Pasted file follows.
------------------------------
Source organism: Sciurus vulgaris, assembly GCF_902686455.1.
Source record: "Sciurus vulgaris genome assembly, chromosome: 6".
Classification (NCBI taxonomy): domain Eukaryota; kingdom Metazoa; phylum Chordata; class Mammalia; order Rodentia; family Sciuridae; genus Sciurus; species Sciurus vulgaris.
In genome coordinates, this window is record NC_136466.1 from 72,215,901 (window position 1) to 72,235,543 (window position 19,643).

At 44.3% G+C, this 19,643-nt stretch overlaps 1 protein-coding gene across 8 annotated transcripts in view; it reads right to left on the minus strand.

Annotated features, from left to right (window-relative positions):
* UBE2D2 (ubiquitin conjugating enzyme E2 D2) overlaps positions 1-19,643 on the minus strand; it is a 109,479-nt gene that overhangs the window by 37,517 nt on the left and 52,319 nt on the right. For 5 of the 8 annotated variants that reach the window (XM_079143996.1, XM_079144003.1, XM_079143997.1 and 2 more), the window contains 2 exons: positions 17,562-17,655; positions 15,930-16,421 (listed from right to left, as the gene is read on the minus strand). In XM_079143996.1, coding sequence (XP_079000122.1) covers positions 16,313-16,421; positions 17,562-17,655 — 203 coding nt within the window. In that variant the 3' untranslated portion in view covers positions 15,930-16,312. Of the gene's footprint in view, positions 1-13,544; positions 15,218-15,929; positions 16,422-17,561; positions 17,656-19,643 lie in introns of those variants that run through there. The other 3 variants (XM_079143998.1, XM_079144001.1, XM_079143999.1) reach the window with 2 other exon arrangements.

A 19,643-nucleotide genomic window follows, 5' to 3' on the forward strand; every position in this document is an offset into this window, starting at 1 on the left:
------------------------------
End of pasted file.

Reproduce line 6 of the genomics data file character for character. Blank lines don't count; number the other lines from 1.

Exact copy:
Annotated features, from left to right (window-relative positions):